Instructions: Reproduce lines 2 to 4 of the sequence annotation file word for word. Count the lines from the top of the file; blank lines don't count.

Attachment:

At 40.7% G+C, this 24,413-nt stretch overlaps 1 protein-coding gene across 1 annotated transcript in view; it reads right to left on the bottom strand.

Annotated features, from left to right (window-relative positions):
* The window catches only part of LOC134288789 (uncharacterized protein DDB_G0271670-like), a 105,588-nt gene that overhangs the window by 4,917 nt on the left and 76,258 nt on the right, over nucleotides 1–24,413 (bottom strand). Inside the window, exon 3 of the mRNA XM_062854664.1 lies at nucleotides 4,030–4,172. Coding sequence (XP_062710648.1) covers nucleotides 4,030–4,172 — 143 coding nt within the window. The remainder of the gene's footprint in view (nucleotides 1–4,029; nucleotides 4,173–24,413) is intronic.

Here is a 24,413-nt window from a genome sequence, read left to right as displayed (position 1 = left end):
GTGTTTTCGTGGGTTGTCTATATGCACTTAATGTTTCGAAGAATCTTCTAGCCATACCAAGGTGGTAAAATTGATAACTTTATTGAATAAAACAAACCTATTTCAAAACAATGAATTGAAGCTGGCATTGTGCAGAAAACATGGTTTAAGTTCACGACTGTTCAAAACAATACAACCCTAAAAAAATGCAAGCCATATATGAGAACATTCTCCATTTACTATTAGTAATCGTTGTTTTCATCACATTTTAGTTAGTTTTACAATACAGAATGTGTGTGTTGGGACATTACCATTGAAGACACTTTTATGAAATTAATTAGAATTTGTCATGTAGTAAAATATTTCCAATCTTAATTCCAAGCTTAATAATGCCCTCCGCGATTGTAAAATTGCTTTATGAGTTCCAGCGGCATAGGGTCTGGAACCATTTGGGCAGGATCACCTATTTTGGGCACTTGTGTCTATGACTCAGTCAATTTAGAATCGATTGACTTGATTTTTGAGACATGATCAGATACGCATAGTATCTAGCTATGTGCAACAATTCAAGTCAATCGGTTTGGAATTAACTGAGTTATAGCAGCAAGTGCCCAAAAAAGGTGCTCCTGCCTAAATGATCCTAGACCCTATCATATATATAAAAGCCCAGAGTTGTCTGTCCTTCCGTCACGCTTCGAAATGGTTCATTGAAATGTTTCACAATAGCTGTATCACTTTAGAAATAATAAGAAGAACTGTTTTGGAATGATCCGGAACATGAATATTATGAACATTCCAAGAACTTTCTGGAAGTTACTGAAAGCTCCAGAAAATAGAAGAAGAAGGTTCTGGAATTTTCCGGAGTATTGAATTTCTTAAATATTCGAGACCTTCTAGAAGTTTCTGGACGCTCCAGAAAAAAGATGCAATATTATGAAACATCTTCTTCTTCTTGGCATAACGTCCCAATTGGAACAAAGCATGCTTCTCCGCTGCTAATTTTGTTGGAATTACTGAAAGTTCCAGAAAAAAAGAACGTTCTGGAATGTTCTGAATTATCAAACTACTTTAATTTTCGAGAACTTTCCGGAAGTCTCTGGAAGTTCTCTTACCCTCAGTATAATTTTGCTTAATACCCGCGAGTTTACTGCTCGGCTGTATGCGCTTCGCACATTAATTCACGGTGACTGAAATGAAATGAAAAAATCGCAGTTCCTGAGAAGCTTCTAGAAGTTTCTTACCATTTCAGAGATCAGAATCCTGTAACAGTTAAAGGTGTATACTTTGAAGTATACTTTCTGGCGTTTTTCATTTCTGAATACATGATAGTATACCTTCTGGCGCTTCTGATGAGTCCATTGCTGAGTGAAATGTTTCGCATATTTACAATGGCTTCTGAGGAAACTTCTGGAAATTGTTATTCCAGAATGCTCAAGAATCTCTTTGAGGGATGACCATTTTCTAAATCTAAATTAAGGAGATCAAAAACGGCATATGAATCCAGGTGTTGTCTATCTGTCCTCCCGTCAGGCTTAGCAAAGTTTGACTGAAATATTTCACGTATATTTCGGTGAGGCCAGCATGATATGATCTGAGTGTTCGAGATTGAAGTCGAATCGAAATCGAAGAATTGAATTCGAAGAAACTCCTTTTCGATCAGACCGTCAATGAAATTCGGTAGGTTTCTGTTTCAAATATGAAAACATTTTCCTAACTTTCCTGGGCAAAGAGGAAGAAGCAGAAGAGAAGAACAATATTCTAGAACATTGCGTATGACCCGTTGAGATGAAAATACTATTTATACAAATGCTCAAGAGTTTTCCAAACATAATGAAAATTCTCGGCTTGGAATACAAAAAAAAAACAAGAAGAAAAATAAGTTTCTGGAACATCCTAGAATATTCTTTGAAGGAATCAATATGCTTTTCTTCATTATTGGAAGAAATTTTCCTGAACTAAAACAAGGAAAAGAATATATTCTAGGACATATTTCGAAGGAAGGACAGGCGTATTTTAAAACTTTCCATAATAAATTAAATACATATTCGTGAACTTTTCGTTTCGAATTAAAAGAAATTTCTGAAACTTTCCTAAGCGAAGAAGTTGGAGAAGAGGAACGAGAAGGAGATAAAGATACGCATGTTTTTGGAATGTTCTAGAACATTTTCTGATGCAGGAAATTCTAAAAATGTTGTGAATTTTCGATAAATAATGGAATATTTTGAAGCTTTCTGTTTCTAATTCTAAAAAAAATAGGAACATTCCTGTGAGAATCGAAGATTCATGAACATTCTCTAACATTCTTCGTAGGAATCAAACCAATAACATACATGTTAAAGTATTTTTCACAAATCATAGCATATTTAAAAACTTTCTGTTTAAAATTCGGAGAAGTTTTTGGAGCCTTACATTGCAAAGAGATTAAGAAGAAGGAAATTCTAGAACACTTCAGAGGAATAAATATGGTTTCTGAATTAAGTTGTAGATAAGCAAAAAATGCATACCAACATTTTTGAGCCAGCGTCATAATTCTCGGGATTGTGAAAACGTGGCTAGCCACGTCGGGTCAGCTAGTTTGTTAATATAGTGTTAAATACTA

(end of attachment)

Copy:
Annotated features, from left to right (window-relative positions):
* The window catches only part of LOC134288789 (uncharacterized protein DDB_G0271670-like), a 105,588-nt gene that overhangs the window by 4,917 nt on the left and 76,258 nt on the right, over nucleotides 1–24,413 (bottom strand). Inside the window, exon 3 of the mRNA XM_062854664.1 lies at nucleotides 4,030–4,172. Coding sequence (XP_062710648.1) covers nucleotides 4,030–4,172 — 143 coding nt within the window. The remainder of the gene's footprint in view (nucleotides 1–4,029; nucleotides 4,173–24,413) is intronic.

Here is a 24,413-nt window from a genome sequence, read left to right as displayed (position 1 = left end):